Web search found Intel Mac Temperature Database but I can't vouch for it.
 


At what internal temperature range should I be keeping my Mac Pro 2009?
I use Macs Fan Control to control fan speeds and aim for keeping the Northbridge Diode at 60° C. Looking to see if I can lower the fan speeds to reduce fan noise.
I have a 2009 Mac Pro, 4,1 firmware updated to 5,1, with 26 GB of RAM. I've replaced the processors with two 3.33GHz 6-Core Intel Xeons, have all four drive bays filled with 4- and 8-GB drives, boot off of an SSD on a card in one of the four PCI slots, have a Radeon RX 580 8GB driving three large monitors in slot 1 and a USB3 card in the third slot.
I know that "lower temperature is better" but would like to learn more about what range of temps is considered "normal" for this Mac.
Both of my Mac Pros have 3.46GHz six-core Xeons. Both have hot Northbridge chips. I've re-applied heat sink compound to both. Right now my dual-CPU's Northbridge is running at 165F/74C. The CPUs are mostly idle - one is at 118F/48C, the other at 104F/40C. My three SSDS are all at 88F/31C. Power consumption is 150-160W.

When I ran distributed computing on them, everything ran much hotter. The dual-CPU consumed about 430W. While many chips ran significantly hotter, the Northbridges were only slightly hotter. This led me to suspect the Northbridge's temperature is more of a function of CPU clock speed than load.

I used Macs Fan Control to blow more air through the CPU and drive/PCI areas. I don't recall the actual temperatures I aimed for - my goal was to minimize fan noise while keeping things cool.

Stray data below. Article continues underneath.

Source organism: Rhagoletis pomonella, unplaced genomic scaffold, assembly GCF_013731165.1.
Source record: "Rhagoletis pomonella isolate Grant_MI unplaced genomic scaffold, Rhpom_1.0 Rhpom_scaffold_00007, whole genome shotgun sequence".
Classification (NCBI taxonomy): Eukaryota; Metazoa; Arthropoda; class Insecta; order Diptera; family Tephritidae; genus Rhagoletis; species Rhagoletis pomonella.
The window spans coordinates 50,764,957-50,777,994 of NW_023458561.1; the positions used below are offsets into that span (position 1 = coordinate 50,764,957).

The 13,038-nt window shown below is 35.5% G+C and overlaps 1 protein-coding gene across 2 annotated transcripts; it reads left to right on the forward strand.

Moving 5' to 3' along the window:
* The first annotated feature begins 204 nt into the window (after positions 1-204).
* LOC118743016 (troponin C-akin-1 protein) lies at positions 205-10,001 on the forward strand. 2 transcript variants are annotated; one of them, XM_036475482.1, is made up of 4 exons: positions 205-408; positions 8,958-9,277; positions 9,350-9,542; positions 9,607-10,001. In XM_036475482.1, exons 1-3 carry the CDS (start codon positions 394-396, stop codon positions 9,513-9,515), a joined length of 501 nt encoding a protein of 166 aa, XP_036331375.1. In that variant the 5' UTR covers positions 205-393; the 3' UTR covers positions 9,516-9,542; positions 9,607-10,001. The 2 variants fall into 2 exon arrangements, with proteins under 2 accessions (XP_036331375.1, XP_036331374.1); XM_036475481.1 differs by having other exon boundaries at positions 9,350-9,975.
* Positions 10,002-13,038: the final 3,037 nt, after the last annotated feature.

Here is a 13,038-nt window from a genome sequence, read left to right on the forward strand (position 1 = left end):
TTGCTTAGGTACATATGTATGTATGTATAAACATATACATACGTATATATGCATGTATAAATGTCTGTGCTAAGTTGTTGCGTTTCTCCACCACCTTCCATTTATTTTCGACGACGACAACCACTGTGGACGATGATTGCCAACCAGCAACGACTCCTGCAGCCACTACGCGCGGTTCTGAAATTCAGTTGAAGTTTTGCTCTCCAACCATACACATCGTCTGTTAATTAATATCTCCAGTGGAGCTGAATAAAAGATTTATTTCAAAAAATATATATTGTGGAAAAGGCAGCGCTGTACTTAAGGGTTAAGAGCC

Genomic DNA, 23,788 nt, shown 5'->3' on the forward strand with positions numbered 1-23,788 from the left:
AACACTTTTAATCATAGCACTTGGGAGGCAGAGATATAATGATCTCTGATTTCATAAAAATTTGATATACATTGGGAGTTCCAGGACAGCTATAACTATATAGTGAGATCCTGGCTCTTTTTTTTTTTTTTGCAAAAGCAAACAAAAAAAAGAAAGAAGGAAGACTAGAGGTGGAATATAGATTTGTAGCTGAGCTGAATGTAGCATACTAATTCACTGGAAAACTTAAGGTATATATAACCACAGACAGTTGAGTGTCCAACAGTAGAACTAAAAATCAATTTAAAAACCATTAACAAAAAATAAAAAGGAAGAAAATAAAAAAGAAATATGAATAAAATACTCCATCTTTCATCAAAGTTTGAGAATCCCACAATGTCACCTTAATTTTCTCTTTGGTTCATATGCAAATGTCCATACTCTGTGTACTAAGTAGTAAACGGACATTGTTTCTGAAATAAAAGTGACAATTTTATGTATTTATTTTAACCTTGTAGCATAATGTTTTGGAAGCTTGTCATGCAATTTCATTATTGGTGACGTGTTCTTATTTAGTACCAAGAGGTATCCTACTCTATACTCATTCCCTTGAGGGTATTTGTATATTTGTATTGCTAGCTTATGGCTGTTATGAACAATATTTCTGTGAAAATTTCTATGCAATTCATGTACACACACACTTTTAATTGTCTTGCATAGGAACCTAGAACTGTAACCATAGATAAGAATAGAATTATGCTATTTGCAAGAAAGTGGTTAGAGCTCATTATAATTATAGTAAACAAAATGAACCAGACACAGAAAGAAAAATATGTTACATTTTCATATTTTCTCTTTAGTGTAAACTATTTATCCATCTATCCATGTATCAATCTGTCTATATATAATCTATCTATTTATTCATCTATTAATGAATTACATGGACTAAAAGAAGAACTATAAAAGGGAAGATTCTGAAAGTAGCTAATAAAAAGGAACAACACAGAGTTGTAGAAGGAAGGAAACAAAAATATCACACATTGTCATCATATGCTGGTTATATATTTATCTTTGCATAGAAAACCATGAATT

Looking at a stock Mac Pro Mid 2010 2.8GHz Quad-Core Intel Xeon that's been running for about 1:13 (one hour plus 13 minutes), and CPU currently active due to Time Machine backup, I see the Northbridge Die at 64.4°C, which is an increase over the temperatures prior to the backup. I tend to see low to mid 60s when warmed up.
Thanks for the reply.

I just tested my Mac Pro's temperature with Macs Fan Control off for 20 minutes: Northbridge die = 76.5°C, with three large monitors on but nothing happening on the computer other than checking every five minutes for mail.

This is why I'm using Macs Fan Control to lower temps. But if mid 60's is a "fine" temp, I could give that a try. More data points would be good though ...
 


I run a Mac Pro 4,1 -> 5,1 with an upgraded 6-core Xeon. When idle, the CPU is at 43°C and Northbridge at 65°C. When the CPU is running at 100%, its temperature rises and the fans start cranking but the Northbridge temperature falls to about 32°C. The latter is presumably a side-effect of the Boost A fan increasing the airflow over both of them.

I'm not using Macs Fan Control, so this is the behavior of the standard temperature control firmware. I would assume that if a Northbridge temperature in the mid 60's were a problem then the Boost A fan would speed up to keep both CPU and Northbridge within limits.
 


I've got a 2009 cheesegrater uprated to 5,1 firmware with twin Xeon x5690 3.4GHz 6-core Westmeres, Radeon RX 580 8GB video and 64GB RAM. Temps are generally around 46'ish ˚C with the Northbridge diode ~59° and heatsink ˜46° — this whilst running SETI @Home (8 instances of Asteriods@home approx 16 hours a day).

I use Macs Fan Control set at Auto (based on ambient) — fans run around 2556 RPM for Boost A and B with hardly any noise. My small desk fan for cooling internet modem and firewall makes considerably more noise than any of the Mac fans.